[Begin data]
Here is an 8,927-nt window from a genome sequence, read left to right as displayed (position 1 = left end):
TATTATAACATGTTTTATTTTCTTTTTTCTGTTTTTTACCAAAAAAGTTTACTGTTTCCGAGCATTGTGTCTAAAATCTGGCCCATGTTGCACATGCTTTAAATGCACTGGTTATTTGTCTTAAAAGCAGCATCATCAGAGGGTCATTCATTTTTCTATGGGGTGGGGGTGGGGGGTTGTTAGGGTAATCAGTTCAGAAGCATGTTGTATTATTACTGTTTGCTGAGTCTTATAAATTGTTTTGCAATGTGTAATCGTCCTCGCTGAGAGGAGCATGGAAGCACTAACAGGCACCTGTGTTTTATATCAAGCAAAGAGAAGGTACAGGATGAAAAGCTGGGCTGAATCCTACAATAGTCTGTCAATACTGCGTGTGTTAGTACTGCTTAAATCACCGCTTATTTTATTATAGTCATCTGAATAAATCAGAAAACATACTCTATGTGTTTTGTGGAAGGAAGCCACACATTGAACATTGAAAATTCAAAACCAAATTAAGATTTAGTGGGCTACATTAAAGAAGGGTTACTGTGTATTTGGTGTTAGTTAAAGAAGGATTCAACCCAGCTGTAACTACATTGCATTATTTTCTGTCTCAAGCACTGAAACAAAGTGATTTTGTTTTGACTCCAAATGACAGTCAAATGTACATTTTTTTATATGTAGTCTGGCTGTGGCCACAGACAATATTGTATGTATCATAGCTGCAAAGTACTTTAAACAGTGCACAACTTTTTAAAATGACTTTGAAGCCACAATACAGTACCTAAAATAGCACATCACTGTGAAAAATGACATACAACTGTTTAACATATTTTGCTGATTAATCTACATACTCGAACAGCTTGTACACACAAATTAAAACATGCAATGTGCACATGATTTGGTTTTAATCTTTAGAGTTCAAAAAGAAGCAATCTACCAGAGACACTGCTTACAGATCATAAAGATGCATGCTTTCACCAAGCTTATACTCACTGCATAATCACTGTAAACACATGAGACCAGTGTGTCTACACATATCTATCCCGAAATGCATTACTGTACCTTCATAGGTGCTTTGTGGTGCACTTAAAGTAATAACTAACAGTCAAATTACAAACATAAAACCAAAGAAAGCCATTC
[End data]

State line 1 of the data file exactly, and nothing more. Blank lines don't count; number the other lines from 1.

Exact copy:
Here is an 8,927-nt window from a genome sequence, read left to right as displayed (position 1 = left end):